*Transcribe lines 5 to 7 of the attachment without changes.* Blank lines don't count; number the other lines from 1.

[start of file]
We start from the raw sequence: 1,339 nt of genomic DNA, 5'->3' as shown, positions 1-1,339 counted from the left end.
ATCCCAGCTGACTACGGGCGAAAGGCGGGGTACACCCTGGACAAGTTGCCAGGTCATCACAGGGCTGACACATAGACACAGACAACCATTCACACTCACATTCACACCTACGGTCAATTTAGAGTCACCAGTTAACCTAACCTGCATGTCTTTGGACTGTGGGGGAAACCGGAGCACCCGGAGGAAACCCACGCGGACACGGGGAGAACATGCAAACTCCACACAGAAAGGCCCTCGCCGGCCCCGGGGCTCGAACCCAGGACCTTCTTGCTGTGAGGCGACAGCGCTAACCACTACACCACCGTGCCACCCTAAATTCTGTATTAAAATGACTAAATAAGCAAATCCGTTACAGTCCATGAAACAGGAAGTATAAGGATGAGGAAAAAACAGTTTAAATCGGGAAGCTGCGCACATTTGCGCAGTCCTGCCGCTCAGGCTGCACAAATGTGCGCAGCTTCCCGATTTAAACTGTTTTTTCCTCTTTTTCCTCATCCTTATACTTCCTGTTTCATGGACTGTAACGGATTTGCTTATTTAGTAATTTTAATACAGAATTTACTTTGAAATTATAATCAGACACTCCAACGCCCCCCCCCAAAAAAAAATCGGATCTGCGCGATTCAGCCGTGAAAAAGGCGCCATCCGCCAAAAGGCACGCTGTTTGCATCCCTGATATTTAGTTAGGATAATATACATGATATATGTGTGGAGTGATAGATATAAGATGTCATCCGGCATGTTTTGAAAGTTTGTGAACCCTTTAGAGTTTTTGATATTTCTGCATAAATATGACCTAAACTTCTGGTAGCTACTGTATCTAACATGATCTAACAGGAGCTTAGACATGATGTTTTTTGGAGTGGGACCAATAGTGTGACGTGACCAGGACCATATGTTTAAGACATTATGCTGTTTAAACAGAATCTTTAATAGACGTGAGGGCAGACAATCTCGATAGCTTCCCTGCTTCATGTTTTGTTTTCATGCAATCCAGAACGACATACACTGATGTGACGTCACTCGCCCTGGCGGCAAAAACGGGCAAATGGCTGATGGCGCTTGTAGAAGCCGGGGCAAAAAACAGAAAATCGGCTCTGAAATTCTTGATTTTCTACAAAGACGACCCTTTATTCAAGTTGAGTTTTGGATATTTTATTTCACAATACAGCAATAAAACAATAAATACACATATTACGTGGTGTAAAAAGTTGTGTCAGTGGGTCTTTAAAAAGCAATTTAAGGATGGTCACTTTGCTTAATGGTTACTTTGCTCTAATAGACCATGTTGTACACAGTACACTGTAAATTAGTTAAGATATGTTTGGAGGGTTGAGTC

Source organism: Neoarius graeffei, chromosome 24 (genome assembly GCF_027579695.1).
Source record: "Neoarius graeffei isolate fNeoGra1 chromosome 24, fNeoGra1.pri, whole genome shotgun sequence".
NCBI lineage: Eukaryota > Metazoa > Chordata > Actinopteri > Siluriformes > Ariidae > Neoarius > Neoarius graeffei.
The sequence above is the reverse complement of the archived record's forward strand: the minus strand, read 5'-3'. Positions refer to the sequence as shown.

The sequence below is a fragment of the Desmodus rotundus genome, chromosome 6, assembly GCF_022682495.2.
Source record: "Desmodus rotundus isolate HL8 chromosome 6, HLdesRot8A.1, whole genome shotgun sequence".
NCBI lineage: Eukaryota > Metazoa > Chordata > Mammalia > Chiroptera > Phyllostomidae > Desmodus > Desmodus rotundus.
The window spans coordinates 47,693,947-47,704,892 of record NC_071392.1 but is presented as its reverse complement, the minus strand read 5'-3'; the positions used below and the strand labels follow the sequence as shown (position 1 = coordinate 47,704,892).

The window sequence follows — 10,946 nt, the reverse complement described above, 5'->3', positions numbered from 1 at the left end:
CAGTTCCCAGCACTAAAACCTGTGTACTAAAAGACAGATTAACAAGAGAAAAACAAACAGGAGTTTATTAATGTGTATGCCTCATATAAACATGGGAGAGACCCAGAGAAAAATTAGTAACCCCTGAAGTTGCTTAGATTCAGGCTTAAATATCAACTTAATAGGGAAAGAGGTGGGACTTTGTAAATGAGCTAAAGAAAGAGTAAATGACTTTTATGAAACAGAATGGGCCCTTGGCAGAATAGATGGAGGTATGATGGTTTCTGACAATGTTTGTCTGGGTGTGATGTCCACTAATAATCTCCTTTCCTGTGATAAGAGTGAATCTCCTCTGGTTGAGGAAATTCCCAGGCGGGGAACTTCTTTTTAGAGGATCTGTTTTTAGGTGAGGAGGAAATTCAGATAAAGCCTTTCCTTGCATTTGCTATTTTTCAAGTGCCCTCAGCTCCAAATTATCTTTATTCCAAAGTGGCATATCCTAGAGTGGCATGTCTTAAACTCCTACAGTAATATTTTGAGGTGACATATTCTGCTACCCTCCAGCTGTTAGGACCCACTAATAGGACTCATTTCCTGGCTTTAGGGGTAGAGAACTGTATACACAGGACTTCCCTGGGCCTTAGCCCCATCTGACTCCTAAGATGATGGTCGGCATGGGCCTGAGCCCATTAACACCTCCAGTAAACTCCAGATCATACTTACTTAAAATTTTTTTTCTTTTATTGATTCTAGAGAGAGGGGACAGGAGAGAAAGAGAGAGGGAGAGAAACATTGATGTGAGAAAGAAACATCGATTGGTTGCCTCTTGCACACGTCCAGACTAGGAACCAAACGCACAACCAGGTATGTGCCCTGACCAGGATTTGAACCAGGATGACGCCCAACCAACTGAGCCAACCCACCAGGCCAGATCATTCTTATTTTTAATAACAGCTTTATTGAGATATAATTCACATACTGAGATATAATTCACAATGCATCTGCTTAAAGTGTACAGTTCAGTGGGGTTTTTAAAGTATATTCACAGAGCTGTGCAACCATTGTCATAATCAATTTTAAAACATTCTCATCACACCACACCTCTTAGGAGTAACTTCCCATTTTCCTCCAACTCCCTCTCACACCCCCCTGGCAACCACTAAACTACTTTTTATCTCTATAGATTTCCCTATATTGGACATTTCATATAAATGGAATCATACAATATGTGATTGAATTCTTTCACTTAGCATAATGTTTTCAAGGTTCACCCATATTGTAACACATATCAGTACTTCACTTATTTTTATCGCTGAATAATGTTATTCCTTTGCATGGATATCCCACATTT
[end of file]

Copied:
NCBI lineage: Eukaryota > Metazoa > Chordata > Actinopteri > Siluriformes > Ariidae > Neoarius > Neoarius graeffei.
The sequence above is the reverse complement of the archived record's forward strand: the minus strand, read 5'-3'. Positions refer to the sequence as shown.

The sequence below is a fragment of the Desmodus rotundus genome, chromosome 6, assembly GCF_022682495.2.